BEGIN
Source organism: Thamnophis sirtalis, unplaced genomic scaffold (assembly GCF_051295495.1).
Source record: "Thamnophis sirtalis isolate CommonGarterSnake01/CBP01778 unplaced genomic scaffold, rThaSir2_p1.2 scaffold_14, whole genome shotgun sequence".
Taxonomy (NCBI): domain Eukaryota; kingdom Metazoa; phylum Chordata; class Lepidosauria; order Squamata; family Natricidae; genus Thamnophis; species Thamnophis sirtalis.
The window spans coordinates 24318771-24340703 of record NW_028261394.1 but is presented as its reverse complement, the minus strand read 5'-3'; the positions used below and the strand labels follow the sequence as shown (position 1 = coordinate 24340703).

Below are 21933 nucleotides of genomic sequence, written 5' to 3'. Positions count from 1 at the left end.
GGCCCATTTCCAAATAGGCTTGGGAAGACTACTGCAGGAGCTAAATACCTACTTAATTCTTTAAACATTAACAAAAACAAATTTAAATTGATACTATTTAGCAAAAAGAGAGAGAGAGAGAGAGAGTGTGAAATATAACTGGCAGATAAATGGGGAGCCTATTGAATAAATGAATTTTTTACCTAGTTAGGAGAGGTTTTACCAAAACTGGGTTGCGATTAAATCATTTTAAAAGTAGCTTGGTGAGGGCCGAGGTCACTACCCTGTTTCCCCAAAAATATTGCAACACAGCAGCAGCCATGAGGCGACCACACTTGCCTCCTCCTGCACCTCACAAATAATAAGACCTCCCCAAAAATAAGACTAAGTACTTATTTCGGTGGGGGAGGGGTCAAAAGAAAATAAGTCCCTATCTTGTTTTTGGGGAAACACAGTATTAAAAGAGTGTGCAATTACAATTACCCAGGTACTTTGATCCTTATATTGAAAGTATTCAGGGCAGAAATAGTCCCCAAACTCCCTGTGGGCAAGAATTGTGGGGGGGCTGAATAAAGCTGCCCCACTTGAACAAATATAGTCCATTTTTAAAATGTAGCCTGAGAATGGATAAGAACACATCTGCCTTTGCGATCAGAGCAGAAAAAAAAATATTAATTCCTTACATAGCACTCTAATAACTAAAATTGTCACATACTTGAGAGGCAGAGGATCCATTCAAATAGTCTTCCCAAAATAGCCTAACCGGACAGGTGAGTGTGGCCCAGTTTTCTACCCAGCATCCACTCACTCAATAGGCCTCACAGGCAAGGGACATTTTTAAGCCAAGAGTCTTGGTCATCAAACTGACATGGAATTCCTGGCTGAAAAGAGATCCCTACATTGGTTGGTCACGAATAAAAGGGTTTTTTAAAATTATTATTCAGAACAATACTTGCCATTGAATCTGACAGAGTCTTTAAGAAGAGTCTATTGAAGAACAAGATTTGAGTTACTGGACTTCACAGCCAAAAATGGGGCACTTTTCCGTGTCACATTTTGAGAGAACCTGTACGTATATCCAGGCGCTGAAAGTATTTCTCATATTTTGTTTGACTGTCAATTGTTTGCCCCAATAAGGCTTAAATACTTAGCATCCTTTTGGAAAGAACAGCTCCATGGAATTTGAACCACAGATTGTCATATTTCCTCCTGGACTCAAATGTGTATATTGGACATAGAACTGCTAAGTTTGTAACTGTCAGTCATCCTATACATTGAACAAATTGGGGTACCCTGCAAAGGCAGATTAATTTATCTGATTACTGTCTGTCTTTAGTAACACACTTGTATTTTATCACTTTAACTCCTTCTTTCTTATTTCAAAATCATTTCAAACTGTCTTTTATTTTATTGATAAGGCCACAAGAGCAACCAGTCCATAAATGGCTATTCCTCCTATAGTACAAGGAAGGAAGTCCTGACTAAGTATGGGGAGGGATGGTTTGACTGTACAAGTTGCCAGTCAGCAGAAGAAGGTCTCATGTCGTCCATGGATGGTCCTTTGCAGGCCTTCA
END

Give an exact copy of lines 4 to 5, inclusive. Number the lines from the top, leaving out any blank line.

The window spans coordinates 24318771-24340703 of record NW_028261394.1 but is presented as its reverse complement, the minus strand read 5'-3'; the positions used below and the strand labels follow the sequence as shown (position 1 = coordinate 24340703).

Below are 21933 nucleotides of genomic sequence, written 5' to 3'. Positions count from 1 at the left end.